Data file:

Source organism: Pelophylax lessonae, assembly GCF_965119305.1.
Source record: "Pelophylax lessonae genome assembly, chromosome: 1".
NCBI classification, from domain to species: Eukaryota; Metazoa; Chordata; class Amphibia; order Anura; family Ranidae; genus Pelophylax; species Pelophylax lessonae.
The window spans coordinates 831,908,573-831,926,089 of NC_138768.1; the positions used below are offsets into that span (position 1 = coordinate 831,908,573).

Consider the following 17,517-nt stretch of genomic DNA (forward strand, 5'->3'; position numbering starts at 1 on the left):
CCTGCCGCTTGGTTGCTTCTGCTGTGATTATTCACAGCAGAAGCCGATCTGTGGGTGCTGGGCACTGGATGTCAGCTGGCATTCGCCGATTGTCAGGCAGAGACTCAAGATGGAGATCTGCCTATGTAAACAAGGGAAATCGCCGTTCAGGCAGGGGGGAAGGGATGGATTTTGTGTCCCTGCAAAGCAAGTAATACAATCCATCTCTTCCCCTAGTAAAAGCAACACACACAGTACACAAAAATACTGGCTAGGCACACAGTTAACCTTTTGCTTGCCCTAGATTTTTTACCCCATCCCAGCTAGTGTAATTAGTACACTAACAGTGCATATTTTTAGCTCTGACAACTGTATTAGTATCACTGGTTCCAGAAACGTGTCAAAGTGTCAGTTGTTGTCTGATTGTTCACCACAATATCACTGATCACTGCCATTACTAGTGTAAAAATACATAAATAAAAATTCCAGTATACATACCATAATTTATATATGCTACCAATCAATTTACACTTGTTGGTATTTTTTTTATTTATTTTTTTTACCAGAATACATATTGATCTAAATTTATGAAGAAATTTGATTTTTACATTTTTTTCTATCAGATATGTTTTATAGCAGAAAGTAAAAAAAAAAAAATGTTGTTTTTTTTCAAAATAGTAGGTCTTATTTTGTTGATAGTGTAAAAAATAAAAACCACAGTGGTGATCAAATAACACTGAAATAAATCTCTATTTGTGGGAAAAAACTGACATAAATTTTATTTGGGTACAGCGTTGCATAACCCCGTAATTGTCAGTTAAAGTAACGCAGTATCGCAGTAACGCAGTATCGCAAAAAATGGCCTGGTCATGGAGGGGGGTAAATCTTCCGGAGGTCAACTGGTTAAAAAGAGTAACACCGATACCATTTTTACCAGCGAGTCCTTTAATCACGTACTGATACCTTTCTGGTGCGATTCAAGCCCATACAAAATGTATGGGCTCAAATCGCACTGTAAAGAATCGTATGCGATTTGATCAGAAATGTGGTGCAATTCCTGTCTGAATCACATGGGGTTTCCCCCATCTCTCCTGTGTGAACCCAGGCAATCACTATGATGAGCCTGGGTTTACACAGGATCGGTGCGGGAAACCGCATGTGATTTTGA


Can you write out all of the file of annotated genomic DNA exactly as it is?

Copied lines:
Source organism: Pelophylax lessonae, assembly GCF_965119305.1.
Source record: "Pelophylax lessonae genome assembly, chromosome: 1".
NCBI classification, from domain to species: Eukaryota; Metazoa; Chordata; class Amphibia; order Anura; family Ranidae; genus Pelophylax; species Pelophylax lessonae.
The window spans coordinates 831,908,573-831,926,089 of NC_138768.1; the positions used below are offsets into that span (position 1 = coordinate 831,908,573).

Consider the following 17,517-nt stretch of genomic DNA (forward strand, 5'->3'; position numbering starts at 1 on the left):
CCTGCCGCTTGGTTGCTTCTGCTGTGATTATTCACAGCAGAAGCCGATCTGTGGGTGCTGGGCACTGGATGTCAGCTGGCATTCGCCGATTGTCAGGCAGAGACTCAAGATGGAGATCTGCCTATGTAAACAAGGGAAATCGCCGTTCAGGCAGGGGGGAAGGGATGGATTTTGTGTCCCTGCAAAGCAAGTAATACAATCCATCTCTTCCCCTAGTAAAAGCAACACACACAGTACACAAAAATACTGGCTAGGCACACAGTTAACCTTTTGCTTGCCCTAGATTTTTTACCCCATCCCAGCTAGTGTAATTAGTACACTAACAGTGCATATTTTTAGCTCTGACAACTGTATTAGTATCACTGGTTCCAGAAACGTGTCAAAGTGTCAGTTGTTGTCTGATTGTTCACCACAATATCACTGATCACTGCCATTACTAGTGTAAAAATACATAAATAAAAATTCCAGTATACATACCATAATTTATATATGCTACCAATCAATTTACACTTGTTGGTATTTTTTTTATTTATTTTTTTTACCAGAATACATATTGATCTAAATTTATGAAGAAATTTGATTTTTACATTTTTTTCTATCAGATATGTTTTATAGCAGAAAGTAAAAAAAAAAAAATGTTGTTTTTTTTCAAAATAGTAGGTCTTATTTTGTTGATAGTGTAAAAAATAAAAACCACAGTGGTGATCAAATAACACTGAAATAAATCTCTATTTGTGGGAAAAAACTGACATAAATTTTATTTGGGTACAGCGTTGCATAACCCCGTAATTGTCAGTTAAAGTAACGCAGTATCGCAGTAACGCAGTATCGCAAAAAATGGCCTGGTCATGGAGGGGGGTAAATCTTCCGGAGGTCAACTGGTTAAAAAGAGTAACACCGATACCATTTTTACCAGCGAGTCCTTTAATCACGTACTGATACCTTTCTGGTGCGATTCAAGCCCATACAAAATGTATGGGCTCAAATCGCACTGTAAAGAATCGTATGCGATTTGATCAGAAATGTGGTGCAATTCCTGTCTGAATCACATGGGGTTTCCCCCATCTCTCCTGTGTGAACCCAGGCAATCACTATGATGAGCCTGGGTTTACACAGGATCGGTGCGGGAAACCGCATGTGATTTTGA